The largest basketball crowd at Rod Laver Arena was set in 1996 when 15,366 attended a local derby game between the Magic and Tigers while the 1996 NBL Grand Final series, also between the Magic and Tigers, saw the NBL's largest ever single game Grand Final crowd when 15,064 watched the Magic defeat the Tigers 88-84 in game two of the three game series.[5]

1992 saw the first time two teams from the one city had reached the NBL Grand Final series when the Magic faced fellow Melbourne Park tenants the Tigers. With all games being played at the leagues largest venue a record aggregate of 43,605 (average 14,535) fans saw the Magic win their first championship two games to one, coming back to win games two and three 115-93 and 95-88 after losing game one 98-116.

In all, Rod Laver Arena hosted 287 NBL games including NBL Championship deciders in 1992, 1996, 1997 and 1999, and played host to its last game in April 2000 before Hisense Arena opened in 2000 and became the new home of Melbourne Basketball due to the continuing rising cost of staging games at the venue.[citation needed]

In 2009, the arena polled 9th out of 50 worldwide top arenas for first-quarter ticket sales, making it the second highest ticket selling venue in Australia, second to Sydney's Acer Arena, which placed third. In 2012, the arena became Australia's highest selling venue and 4th in the world, based on 2011 ticket sales.[6]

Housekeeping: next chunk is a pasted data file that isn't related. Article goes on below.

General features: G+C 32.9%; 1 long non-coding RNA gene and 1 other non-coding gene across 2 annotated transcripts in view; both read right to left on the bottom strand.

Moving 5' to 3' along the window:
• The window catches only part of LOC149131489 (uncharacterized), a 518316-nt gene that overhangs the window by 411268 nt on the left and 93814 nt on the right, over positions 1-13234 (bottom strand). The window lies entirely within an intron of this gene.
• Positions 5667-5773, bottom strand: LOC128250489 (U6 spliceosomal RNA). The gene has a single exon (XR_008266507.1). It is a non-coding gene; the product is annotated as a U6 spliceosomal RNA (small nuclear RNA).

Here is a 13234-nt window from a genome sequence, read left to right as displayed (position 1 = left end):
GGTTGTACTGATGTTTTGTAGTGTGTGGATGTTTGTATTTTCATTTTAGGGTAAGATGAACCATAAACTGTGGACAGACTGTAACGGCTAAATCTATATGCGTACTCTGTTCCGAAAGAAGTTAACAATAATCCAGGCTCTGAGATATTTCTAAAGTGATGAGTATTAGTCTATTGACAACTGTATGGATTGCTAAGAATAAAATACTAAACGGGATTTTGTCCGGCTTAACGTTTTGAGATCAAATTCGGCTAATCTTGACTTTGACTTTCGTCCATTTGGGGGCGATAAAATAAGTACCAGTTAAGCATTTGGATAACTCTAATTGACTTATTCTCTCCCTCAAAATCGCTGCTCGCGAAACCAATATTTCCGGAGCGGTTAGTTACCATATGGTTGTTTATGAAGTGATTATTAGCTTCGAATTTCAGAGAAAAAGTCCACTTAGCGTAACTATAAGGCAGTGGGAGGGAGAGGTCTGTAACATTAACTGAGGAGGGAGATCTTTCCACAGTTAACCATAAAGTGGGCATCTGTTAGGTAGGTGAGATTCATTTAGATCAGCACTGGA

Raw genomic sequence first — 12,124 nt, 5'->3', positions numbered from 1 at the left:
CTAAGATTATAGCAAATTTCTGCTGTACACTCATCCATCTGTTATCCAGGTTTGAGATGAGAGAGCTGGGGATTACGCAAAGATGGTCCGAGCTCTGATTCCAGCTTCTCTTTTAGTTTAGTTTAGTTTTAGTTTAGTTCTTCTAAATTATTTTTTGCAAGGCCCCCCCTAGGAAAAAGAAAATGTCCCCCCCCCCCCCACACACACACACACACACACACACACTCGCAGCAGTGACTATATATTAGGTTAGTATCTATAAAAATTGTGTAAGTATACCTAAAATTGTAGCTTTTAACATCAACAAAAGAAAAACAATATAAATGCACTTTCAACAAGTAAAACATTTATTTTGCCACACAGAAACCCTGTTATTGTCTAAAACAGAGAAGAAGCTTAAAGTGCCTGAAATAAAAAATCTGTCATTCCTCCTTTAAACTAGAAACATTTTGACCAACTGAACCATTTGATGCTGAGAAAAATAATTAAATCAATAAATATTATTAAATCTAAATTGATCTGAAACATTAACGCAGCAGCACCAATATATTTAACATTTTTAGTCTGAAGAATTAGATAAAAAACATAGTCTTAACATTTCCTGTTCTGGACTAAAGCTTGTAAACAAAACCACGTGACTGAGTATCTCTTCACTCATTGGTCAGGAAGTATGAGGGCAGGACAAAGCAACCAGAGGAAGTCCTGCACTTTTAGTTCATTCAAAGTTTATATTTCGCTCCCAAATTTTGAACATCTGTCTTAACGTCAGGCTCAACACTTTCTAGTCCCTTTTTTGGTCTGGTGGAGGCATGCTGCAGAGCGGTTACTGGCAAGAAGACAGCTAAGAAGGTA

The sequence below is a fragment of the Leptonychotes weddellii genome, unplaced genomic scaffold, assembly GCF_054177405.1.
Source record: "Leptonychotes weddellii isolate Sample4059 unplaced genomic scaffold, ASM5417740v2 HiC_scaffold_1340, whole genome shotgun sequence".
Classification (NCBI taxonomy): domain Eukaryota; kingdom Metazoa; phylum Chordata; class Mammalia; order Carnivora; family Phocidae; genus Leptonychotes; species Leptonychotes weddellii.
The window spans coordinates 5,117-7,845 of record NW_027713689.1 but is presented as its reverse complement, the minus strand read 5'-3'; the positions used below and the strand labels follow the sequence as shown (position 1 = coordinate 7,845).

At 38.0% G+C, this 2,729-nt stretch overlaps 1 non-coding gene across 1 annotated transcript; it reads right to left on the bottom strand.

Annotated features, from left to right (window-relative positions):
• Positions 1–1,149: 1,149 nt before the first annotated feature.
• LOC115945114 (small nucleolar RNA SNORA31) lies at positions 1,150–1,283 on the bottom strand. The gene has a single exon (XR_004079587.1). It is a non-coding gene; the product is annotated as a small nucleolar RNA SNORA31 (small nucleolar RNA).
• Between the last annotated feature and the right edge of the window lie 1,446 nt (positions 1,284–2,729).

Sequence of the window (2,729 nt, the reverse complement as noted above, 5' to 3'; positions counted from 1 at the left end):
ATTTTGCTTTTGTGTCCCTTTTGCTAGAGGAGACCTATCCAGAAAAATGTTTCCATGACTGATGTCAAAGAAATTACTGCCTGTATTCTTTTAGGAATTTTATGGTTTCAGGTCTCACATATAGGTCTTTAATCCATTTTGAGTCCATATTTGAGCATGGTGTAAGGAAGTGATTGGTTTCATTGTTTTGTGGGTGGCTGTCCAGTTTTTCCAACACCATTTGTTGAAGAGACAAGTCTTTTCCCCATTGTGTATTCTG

American singer P!nk performed a record breaking 18 concerts at the venue in the summer of 2013 with her Truth About Love Tour, beating her own record of 17 shows from the Funhouse Tour in 2009.[7] She is currently the artist who holds the record for most shows at the venue.


From 1988 until 2007, the surface of the court in the arena was Rebound Ace, which was coloured green and known to favour serve and volley players. The surface was also blamed for many injuries in the Australian Open, with many players claiming that the surface became sticky in hot weather, making it difficult to play on.

In 2008, the surface was changed to Plexicushion, which is coloured blue. The surface is similar in properties to DecoTurf, the surface used in the US Open. This has more cushioning and more "give" than Rebound Ace. The change of surfaces gained a mostly positive reaction from players, as the surface is said to be easier to play on than Rebound Ace.[citation needed]

It has also had a temporary grass court in use, during the 1993 Davis Cup quarterfinals, 2001 Davis Cup final and the 2003 Davis Cup final.


See also[edit]


  1. ^ "Centre court named after Laver". New Straits Times (Kuala Lumpur, Malaysia). 22 December 1999. p. 43. Retrieved 21 October 2013. 
  2. ^
  3. ^ "Tennis". Melbourne & Olympic Parks. Retrieved 2013-06-28. 
  4. ^ Colebatch, Tim (12 January 1988). "Melbourne's state-of-the-art tennis centre is a knockout". The Age (Melbourne, Australia). Retrieved 21 October 2013. 
  5. ^ [1][dead link]
  6. ^ "World's busiest arenas". PlaceNorthWest. 2012-01-25. Retrieved 2013-08-22. 
  7. ^ Brandle, Lars (2013-05-27). "Pink's Australia Tour Breaks Melbourne Venue Record". Billboard. Retrieved 2013-06-28. 

External links[edit]

Media related to Rod Laver Arena at Wikimedia Commons